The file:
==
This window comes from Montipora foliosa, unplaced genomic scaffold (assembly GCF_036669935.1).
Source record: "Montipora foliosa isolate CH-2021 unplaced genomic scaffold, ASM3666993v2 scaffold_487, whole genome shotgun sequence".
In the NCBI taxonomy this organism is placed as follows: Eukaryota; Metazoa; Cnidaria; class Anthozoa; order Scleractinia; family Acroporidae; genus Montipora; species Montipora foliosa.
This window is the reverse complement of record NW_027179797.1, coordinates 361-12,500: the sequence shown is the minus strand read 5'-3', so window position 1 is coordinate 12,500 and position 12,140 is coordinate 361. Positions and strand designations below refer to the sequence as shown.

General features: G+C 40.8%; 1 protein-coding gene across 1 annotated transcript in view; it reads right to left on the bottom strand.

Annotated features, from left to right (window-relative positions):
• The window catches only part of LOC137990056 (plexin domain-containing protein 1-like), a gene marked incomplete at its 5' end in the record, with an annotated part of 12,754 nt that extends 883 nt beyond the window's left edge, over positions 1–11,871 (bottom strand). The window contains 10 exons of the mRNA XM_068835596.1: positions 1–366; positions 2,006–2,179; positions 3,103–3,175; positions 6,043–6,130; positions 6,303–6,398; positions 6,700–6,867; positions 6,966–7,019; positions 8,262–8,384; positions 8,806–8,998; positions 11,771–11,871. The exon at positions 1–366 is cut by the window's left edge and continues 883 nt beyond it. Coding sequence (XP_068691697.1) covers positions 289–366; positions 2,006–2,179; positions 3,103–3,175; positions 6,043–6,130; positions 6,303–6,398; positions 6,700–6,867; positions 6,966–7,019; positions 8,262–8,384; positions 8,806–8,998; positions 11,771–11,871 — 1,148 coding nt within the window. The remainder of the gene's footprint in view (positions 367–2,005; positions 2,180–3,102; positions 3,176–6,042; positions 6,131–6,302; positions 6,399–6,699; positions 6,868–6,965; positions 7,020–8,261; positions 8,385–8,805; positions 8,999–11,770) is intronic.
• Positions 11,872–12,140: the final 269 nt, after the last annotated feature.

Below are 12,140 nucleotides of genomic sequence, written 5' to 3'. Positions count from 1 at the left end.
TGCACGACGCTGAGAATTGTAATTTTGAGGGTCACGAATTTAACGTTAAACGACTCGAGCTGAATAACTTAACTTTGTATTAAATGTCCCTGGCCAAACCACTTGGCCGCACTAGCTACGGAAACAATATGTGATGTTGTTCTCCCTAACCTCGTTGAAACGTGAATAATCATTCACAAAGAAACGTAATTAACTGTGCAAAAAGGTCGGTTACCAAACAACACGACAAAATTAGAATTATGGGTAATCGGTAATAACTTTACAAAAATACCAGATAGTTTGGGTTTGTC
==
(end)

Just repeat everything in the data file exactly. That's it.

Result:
This window comes from Montipora foliosa, unplaced genomic scaffold (assembly GCF_036669935.1).
Source record: "Montipora foliosa isolate CH-2021 unplaced genomic scaffold, ASM3666993v2 scaffold_487, whole genome shotgun sequence".
In the NCBI taxonomy this organism is placed as follows: Eukaryota; Metazoa; Cnidaria; class Anthozoa; order Scleractinia; family Acroporidae; genus Montipora; species Montipora foliosa.
This window is the reverse complement of record NW_027179797.1, coordinates 361-12,500: the sequence shown is the minus strand read 5'-3', so window position 1 is coordinate 12,500 and position 12,140 is coordinate 361. Positions and strand designations below refer to the sequence as shown.

General features: G+C 40.8%; 1 protein-coding gene across 1 annotated transcript in view; it reads right to left on the bottom strand.

Annotated features, from left to right (window-relative positions):
• The window catches only part of LOC137990056 (plexin domain-containing protein 1-like), a gene marked incomplete at its 5' end in the record, with an annotated part of 12,754 nt that extends 883 nt beyond the window's left edge, over positions 1–11,871 (bottom strand). The window contains 10 exons of the mRNA XM_068835596.1: positions 1–366; positions 2,006–2,179; positions 3,103–3,175; positions 6,043–6,130; positions 6,303–6,398; positions 6,700–6,867; positions 6,966–7,019; positions 8,262–8,384; positions 8,806–8,998; positions 11,771–11,871. The exon at positions 1–366 is cut by the window's left edge and continues 883 nt beyond it. Coding sequence (XP_068691697.1) covers positions 289–366; positions 2,006–2,179; positions 3,103–3,175; positions 6,043–6,130; positions 6,303–6,398; positions 6,700–6,867; positions 6,966–7,019; positions 8,262–8,384; positions 8,806–8,998; positions 11,771–11,871 — 1,148 coding nt within the window. The remainder of the gene's footprint in view (positions 367–2,005; positions 2,180–3,102; positions 3,176–6,042; positions 6,131–6,302; positions 6,399–6,699; positions 6,868–6,965; positions 7,020–8,261; positions 8,385–8,805; positions 8,999–11,770) is intronic.
• Positions 11,872–12,140: the final 269 nt, after the last annotated feature.

Below are 12,140 nucleotides of genomic sequence, written 5' to 3'. Positions count from 1 at the left end.
TGCACGACGCTGAGAATTGTAATTTTGAGGGTCACGAATTTAACGTTAAACGACTCGAGCTGAATAACTTAACTTTGTATTAAATGTCCCTGGCCAAACCACTTGGCCGCACTAGCTACGGAAACAATATGTGATGTTGTTCTCCCTAACCTCGTTGAAACGTGAATAATCATTCACAAAGAAACGTAATTAACTGTGCAAAAAGGTCGGTTACCAAACAACACGACAAAATTAGAATTATGGGTAATCGGTAATAACTTTACAAAAATACCAGATAGTTTGGGTTTGTC